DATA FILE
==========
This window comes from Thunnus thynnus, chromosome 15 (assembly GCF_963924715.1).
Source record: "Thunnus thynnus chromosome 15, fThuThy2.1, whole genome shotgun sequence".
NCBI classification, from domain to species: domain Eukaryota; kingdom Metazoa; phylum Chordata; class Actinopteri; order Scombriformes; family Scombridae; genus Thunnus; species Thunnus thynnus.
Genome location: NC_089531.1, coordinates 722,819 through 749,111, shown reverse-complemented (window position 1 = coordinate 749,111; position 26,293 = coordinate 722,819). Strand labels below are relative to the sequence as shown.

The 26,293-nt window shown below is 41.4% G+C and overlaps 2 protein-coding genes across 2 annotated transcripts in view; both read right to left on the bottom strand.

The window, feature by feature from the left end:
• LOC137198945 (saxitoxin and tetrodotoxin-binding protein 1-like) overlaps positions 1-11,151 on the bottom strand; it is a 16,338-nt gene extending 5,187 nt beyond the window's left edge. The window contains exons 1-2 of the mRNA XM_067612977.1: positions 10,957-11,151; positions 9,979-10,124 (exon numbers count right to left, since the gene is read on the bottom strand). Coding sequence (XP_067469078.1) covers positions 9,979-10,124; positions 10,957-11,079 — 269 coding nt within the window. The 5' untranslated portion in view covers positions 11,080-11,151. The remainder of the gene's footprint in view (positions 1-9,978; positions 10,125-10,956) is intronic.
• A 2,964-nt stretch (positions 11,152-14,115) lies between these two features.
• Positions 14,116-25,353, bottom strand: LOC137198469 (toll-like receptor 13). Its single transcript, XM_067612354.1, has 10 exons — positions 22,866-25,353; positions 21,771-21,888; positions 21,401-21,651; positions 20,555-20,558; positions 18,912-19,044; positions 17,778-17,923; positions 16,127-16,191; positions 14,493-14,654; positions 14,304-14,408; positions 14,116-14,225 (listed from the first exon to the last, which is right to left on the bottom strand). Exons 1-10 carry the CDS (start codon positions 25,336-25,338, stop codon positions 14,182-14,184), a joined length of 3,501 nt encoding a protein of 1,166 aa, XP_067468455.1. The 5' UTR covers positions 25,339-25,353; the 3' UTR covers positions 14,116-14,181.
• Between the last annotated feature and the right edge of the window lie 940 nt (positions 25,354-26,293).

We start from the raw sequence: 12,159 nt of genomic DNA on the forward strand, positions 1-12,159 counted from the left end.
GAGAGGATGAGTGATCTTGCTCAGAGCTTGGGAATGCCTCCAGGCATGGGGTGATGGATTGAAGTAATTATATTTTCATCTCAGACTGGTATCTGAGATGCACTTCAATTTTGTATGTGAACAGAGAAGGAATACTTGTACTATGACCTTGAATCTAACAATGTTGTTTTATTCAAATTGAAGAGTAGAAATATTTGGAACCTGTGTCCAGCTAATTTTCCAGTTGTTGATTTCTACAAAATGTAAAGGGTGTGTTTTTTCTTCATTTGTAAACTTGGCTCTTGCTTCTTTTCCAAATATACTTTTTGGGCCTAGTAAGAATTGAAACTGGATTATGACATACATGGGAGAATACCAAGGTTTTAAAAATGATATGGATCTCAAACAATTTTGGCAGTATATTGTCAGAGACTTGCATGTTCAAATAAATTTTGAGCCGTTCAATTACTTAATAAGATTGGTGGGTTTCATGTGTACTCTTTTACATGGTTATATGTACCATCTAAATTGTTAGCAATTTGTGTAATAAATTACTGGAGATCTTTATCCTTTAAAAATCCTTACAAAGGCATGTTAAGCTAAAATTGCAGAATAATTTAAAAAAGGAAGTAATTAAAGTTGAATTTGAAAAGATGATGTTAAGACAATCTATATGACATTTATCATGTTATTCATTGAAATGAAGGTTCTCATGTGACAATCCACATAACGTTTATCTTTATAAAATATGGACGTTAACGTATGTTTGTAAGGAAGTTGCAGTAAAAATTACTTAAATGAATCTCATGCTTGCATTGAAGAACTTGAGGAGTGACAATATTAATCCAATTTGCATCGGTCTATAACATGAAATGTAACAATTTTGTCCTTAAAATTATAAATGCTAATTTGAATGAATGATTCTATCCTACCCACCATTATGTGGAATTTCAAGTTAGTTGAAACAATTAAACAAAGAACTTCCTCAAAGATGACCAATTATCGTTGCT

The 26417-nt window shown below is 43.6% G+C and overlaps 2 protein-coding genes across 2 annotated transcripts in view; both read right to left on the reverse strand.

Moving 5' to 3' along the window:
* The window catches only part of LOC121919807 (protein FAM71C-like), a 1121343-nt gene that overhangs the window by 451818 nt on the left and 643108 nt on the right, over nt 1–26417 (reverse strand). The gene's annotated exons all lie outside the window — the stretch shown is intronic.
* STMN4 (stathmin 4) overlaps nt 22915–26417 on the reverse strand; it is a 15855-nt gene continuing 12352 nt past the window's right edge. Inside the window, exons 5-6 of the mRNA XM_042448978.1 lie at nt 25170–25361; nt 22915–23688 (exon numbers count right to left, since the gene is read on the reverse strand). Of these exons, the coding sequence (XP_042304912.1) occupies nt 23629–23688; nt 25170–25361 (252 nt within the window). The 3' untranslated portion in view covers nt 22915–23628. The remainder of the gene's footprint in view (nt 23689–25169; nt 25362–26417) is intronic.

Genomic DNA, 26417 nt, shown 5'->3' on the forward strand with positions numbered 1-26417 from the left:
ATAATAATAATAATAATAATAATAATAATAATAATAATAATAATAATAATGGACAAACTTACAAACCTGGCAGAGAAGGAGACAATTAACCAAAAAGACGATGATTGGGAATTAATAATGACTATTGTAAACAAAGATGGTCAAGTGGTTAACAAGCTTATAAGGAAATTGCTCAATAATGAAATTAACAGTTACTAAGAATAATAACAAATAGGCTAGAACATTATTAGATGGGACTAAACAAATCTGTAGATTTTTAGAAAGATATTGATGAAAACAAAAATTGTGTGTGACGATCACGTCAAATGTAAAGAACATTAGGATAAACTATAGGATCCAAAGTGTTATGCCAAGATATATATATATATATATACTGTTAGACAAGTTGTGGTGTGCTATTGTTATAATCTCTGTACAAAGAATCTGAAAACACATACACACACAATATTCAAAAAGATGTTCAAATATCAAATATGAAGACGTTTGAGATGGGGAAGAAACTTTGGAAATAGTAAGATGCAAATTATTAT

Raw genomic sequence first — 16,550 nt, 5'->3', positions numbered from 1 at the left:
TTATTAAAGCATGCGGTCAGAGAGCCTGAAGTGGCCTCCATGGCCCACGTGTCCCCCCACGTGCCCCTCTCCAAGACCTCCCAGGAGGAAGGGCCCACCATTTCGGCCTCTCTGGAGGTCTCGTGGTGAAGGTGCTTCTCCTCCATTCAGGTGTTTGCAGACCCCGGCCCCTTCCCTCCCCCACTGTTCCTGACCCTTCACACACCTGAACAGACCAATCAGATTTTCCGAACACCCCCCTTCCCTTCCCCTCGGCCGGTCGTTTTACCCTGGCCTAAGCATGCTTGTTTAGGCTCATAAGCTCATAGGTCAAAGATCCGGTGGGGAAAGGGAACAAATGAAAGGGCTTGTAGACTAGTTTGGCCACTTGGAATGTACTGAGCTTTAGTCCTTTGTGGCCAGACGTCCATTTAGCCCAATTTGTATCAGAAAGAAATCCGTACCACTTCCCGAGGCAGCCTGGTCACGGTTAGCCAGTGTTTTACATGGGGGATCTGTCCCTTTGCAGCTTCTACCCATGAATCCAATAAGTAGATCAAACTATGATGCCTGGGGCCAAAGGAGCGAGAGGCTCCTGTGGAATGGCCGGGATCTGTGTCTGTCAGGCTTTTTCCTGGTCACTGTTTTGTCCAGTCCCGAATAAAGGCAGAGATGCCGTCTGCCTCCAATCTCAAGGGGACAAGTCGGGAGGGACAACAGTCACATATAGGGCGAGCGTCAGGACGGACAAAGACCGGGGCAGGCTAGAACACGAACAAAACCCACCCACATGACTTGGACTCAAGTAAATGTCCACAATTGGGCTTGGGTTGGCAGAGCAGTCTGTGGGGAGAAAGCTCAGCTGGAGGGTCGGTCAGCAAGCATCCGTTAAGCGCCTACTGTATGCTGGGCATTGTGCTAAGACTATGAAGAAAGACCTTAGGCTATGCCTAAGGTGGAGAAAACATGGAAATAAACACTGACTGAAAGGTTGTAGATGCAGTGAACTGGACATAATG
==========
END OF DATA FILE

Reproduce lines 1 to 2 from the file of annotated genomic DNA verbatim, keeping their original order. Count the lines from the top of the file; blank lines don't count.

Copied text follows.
This window comes from Thunnus thynnus, chromosome 15 (assembly GCF_963924715.1).
Source record: "Thunnus thynnus chromosome 15, fThuThy2.1, whole genome shotgun sequence".